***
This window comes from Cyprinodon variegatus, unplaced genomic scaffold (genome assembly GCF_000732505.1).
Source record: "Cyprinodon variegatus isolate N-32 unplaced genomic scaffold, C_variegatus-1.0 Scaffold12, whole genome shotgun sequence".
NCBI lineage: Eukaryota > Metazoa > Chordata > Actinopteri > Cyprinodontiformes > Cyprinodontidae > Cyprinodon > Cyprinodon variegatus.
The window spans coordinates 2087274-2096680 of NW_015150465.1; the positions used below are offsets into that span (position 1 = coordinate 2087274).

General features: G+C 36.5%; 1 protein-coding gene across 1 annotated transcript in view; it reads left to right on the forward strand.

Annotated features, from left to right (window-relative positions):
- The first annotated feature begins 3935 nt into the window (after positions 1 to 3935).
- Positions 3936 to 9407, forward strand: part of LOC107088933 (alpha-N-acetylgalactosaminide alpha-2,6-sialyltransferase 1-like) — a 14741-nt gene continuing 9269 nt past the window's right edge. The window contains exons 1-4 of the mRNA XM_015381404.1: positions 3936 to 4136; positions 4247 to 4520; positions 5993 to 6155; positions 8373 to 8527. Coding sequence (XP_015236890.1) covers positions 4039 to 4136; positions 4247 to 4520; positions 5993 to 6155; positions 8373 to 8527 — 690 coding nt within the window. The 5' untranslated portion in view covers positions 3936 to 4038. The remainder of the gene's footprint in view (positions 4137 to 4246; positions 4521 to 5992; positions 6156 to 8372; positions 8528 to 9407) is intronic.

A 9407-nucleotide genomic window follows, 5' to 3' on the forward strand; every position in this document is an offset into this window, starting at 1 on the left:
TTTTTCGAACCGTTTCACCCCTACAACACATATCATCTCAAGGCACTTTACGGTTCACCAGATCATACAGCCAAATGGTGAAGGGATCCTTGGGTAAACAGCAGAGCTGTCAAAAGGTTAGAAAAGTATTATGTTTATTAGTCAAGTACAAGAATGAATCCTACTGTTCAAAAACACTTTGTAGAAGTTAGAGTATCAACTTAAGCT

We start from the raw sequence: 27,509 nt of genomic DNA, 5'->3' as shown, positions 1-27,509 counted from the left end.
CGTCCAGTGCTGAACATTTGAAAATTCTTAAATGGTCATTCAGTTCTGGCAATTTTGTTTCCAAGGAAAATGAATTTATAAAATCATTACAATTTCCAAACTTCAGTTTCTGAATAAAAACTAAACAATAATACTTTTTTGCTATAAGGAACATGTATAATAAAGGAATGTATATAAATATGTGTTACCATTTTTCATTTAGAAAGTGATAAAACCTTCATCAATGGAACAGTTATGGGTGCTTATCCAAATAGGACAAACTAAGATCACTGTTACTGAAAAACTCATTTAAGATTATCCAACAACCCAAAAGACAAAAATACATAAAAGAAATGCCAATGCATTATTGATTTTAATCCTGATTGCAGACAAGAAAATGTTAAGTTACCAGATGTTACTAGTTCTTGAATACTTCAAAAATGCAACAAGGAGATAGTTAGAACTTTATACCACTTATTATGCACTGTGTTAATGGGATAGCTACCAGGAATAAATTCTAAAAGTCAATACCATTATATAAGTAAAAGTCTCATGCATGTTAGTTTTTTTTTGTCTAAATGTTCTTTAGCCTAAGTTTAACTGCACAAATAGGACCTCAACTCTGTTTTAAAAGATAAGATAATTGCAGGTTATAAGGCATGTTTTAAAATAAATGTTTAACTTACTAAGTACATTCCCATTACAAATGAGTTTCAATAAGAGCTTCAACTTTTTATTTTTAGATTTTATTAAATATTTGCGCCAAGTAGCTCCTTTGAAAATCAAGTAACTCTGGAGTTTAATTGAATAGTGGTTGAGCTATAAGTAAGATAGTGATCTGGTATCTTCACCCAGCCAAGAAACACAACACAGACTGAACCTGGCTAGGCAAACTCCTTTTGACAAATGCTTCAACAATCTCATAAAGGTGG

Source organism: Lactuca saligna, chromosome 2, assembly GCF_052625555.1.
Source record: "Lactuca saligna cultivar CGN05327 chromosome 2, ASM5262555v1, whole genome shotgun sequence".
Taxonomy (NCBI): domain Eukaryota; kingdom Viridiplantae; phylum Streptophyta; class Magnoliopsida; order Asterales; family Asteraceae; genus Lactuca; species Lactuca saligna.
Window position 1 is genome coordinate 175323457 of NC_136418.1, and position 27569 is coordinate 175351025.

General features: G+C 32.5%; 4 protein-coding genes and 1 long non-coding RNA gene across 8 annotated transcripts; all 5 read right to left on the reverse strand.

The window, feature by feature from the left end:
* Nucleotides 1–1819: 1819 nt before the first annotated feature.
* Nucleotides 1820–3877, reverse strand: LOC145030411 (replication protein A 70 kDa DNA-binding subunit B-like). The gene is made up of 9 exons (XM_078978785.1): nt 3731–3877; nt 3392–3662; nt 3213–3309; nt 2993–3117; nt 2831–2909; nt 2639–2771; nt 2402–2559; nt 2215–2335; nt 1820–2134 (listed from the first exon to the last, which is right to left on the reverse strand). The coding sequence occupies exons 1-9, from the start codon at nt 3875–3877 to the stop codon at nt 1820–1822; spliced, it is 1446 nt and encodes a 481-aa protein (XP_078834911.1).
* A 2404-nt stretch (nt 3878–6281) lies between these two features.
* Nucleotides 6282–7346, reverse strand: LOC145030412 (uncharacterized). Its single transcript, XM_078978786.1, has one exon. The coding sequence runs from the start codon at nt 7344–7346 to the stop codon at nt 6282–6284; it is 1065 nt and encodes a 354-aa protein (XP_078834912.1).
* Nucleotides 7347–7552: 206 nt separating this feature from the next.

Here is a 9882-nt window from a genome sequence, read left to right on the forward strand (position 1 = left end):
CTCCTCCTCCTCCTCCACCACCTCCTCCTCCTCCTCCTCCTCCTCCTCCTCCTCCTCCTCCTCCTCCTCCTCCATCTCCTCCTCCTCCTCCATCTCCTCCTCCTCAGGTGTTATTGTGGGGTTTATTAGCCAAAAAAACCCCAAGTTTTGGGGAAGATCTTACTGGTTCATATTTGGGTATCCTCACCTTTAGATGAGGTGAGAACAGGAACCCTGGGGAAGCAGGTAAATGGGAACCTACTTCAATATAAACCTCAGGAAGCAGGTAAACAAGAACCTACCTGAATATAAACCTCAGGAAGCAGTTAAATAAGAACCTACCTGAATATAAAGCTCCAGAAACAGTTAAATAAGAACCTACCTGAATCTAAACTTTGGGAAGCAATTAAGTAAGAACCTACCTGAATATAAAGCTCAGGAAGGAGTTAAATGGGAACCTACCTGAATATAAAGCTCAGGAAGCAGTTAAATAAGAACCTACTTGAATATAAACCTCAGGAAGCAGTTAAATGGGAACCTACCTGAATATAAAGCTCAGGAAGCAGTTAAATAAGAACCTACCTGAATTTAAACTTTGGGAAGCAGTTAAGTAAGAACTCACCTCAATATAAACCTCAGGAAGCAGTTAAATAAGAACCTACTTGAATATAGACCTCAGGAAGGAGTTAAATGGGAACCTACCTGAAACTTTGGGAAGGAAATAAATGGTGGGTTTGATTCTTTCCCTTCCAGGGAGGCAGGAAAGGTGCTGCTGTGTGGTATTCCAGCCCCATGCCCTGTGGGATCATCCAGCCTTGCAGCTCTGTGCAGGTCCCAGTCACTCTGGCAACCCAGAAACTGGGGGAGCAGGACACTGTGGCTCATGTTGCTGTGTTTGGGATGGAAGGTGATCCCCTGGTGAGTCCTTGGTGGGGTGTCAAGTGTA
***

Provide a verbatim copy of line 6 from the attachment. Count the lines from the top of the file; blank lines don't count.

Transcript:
Annotated features, from left to right (window-relative positions):